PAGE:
What’s All the Fuss About Keeping Your Cryptocurrency Keys off Exchanges?
The Proof of Key movement is gradually gaining momentum in its quest to encourage cryptocurrency enthusiasts to keep their coins off exchanges. If you are actively trading or investing in cryptocurrencies, you’ll most likely have heard the rallying cry “if you don’t hold your private keys, you don’t own your crypto”. A private key is simply a complex form of cryptography that allows users to access their cryptocurrency.
If you leave your cryptocurrency on an exchange, the private keys to your coins are with the exchange and your coins could be stolen in a hack. The recent Cryptopia Exchange Hack in which between $3 million and $13 million worth of cryptocurrencies were stolen has furthermore revealed the inherent danger of leaving your cryptocurrency on an exchange. Of course, actively traded crypto will need to be kept on an exchange; however, any crypto holding that you don’t plan to trade shouldn’t be on an exchange.
Image Source: Investinblockchain
If you keep your private keys, your coins can’t be stolen when an exchange is compromised. However, with great power comes great responsibility; if you take your private keys off an exchange, you’ll be responsible for keeping your coins secure. Below are three simple tips on keeping your cryptocurrency of exchanges and ensure its security.
1. Use a hardware wallet
A hardware wallet is one of the least stressful and provably secure ways of storing cryptocurrencies. Hardware wallets are storage devices like flash drives; however, they are specifically designed and encrypted for the storage of cryptocurrencies. Hardware wallets are designed to generate private and public keys through seed words when they are initialized.
Different companies are engaged in the business of making wallets and as such, wallets are priced differently. ChainBits has a list of recommended crypto wallets that can get you started in the right direction. If you store your crypto on a hardware wallet, your crypto is safe from hacking attempts but you’ll still need to keep the wallet itself secure so that it doesn’t fall into the wrong hands.
2. A paper wallet is cheaper
The price of hardware wallet starts around $30 and it can go all the way to $150 for some top shelf wallets. If you’d rather not spend money on a hardware wallet, a paper wallet is another effective solution for storing your private keys. A paper wallet as the name implies is simply a piece of paper on which the pair of your public and private keys have been printed. To transfer the coins, you’ll need to manually enter the keys or scan them into a digital medium.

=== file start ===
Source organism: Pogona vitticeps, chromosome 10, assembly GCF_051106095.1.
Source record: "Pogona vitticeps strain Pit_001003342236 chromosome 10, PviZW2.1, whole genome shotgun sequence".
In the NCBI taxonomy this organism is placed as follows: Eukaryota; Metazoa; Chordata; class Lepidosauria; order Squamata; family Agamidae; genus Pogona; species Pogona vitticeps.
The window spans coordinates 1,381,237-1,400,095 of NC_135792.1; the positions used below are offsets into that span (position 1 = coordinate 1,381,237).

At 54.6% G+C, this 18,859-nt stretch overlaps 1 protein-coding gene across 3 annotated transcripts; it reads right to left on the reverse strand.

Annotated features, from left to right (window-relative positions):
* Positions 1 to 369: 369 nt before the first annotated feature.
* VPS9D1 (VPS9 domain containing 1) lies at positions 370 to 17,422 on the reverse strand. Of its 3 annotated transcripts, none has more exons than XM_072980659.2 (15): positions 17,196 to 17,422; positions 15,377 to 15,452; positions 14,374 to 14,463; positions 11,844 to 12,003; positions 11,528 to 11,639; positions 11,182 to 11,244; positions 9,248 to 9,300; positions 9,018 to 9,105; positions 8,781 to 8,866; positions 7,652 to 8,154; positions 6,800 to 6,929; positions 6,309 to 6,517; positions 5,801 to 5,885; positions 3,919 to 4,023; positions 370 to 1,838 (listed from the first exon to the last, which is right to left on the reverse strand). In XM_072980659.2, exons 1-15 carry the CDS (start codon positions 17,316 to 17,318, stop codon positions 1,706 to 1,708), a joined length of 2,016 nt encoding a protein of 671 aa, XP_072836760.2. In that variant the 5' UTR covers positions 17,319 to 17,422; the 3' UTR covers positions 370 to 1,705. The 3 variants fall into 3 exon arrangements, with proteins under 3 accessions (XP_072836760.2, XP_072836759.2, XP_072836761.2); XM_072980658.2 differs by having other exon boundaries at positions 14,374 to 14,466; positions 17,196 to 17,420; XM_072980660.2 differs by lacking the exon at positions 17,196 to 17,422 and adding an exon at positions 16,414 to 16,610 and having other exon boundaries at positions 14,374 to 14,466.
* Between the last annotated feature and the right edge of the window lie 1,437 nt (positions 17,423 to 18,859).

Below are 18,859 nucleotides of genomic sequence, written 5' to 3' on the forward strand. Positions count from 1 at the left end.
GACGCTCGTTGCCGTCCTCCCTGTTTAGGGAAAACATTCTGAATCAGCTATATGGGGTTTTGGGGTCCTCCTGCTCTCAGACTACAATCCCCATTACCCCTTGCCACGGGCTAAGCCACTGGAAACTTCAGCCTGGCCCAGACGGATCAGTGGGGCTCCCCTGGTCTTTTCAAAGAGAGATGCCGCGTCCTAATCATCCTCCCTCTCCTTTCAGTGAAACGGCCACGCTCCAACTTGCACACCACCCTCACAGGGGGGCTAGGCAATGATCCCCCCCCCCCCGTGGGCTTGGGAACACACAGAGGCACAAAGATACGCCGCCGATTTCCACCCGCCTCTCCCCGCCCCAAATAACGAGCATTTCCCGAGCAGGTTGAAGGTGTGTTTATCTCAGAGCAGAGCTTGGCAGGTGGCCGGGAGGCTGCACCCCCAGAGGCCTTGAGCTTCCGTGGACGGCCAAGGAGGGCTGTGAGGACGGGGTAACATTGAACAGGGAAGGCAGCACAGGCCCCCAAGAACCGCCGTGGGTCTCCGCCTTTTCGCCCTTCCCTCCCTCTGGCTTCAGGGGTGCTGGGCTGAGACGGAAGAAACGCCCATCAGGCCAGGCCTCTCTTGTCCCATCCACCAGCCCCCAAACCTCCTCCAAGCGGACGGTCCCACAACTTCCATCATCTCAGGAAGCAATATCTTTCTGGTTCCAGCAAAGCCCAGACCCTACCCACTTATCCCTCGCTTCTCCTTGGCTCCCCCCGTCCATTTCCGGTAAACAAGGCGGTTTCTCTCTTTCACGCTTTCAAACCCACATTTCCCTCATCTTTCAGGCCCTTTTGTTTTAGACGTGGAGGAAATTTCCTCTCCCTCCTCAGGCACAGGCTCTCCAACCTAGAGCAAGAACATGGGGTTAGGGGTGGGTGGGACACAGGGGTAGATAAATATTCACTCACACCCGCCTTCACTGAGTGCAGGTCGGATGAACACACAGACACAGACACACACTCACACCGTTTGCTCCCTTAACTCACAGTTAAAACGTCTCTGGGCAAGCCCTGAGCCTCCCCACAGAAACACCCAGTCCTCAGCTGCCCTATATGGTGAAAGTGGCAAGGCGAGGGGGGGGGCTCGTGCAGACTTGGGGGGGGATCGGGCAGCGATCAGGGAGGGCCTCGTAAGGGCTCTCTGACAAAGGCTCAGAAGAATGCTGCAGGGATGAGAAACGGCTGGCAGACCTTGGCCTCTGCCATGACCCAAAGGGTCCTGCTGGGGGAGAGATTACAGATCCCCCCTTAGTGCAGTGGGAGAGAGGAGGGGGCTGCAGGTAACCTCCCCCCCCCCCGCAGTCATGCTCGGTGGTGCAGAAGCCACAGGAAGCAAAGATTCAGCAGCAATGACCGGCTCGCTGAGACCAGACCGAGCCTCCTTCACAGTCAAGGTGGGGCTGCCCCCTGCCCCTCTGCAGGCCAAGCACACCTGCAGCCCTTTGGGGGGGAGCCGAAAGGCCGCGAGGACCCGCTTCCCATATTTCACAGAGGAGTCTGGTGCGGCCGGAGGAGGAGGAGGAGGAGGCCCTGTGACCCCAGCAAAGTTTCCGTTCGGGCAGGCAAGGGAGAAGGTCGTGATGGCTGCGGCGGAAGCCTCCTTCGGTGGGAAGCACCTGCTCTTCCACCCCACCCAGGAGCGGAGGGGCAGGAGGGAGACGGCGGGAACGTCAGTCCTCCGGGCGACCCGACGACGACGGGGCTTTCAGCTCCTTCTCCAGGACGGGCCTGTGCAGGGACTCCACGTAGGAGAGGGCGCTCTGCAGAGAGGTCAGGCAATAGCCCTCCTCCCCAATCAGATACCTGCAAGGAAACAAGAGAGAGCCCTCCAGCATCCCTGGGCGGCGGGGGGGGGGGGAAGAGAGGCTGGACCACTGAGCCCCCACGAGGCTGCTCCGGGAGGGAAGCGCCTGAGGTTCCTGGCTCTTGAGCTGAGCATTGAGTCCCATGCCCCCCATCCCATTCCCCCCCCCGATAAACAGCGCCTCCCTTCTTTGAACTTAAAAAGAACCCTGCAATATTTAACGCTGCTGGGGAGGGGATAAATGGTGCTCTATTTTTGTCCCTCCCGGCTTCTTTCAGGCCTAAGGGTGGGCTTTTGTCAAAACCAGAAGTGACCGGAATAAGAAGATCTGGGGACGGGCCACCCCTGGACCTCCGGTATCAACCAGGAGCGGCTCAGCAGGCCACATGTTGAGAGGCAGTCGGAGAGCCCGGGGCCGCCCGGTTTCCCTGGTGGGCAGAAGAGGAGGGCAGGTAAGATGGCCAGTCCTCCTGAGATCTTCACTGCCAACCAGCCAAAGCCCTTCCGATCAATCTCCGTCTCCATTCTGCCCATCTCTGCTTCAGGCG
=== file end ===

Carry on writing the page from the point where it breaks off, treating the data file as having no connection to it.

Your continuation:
However, while a paper wallet is a cheap means of storing your coins; you’ll need to keep the paper itself safe from degradation, damage, loss, and theft. You may want to laminate the paper wallet to secure it from the elements. You may also want to copy the Winklevoss twins who cut up their paper wallet into pieces and then stored the different pieces in bank vaults all over the world.
3. Never store your private keys on your computer or on the cloud
The most important protective measure for securing your cryptocurrency is to never store your cryptocurrency on an online medium. An online medium refers to anything that can be accessed via the internet – this includes your computer, smartphone, email, and cloud storage accounts such as Google Drive and DropBox. The internet is a massive network of computers; determined hackers will eventually find a way to bypass your security measures to steal your cryptocurrencies.
If you’ve succeeded in storing your private keys in a paper or hardware wallet; you might want to resist the temptation of bragging about how much cryptocurrencies you own. The 2017 crypto bull run turned made many people rich overnight. Many of those who made money couldn’t resist the urge to brag to family and friends about their investment acumen and how they knew that crypto was the next big thing. The problem however is that bragging about how much money you’ve made from crypto could make a you a potential target for robbery, ransomware, or kidnapping.
Finally, if you are investing in or trading cryptocurrencies, you should create a plan for transferring your cryptocurrency wealth to your loved ones after your demise. If someone passes away without making plans for their cryptocurrency to be inherited; such coins could be lost forever because it is practically impossible to access cryptocurrency without public and private keys. Hence, you should make sure to include the information about your private keys into your will.